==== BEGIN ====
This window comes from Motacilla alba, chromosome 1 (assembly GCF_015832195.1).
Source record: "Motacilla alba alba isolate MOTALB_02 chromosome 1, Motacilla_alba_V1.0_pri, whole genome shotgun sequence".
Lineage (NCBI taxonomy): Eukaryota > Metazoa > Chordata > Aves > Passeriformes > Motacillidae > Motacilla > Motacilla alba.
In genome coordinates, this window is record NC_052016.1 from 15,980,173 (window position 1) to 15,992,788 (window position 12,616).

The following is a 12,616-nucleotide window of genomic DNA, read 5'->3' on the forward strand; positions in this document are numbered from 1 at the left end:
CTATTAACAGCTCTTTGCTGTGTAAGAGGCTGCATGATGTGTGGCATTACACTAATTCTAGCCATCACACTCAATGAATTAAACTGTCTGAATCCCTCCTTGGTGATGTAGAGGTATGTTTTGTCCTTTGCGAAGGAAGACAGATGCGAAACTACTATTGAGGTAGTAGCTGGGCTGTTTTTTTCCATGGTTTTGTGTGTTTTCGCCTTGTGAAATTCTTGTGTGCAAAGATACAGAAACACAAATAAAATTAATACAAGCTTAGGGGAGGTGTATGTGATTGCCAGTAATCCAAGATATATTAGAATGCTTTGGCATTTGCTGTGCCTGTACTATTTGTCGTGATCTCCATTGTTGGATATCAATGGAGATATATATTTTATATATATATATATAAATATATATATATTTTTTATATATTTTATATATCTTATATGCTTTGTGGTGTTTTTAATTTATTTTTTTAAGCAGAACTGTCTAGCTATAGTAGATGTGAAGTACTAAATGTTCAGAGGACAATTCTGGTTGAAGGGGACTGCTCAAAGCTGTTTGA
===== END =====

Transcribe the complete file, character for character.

This window comes from Motacilla alba, chromosome 1 (assembly GCF_015832195.1).
Source record: "Motacilla alba alba isolate MOTALB_02 chromosome 1, Motacilla_alba_V1.0_pri, whole genome shotgun sequence".
Lineage (NCBI taxonomy): Eukaryota > Metazoa > Chordata > Aves > Passeriformes > Motacillidae > Motacilla > Motacilla alba.
In genome coordinates, this window is record NC_052016.1 from 15,980,173 (window position 1) to 15,992,788 (window position 12,616).

The following is a 12,616-nucleotide window of genomic DNA, read 5'->3' on the forward strand; positions in this document are numbered from 1 at the left end:
CTATTAACAGCTCTTTGCTGTGTAAGAGGCTGCATGATGTGTGGCATTACACTAATTCTAGCCATCACACTCAATGAATTAAACTGTCTGAATCCCTCCTTGGTGATGTAGAGGTATGTTTTGTCCTTTGCGAAGGAAGACAGATGCGAAACTACTATTGAGGTAGTAGCTGGGCTGTTTTTTTCCATGGTTTTGTGTGTTTTCGCCTTGTGAAATTCTTGTGTGCAAAGATACAGAAACACAAATAAAATTAATACAAGCTTAGGGGAGGTGTATGTGATTGCCAGTAATCCAAGATATATTAGAATGCTTTGGCATTTGCTGTGCCTGTACTATTTGTCGTGATCTCCATTGTTGGATATCAATGGAGATATATATTTTATATATATATATATAAATATATATATATTTTTTATATATTTTATATATCTTATATGCTTTGTGGTGTTTTTAATTTATTTTTTTAAGCAGAACTGTCTAGCTATAGTAGATGTGAAGTACTAAATGTTCAGAGGACAATTCTGGTTGAAGGGGACTGCTCAAAGCTGTTTGA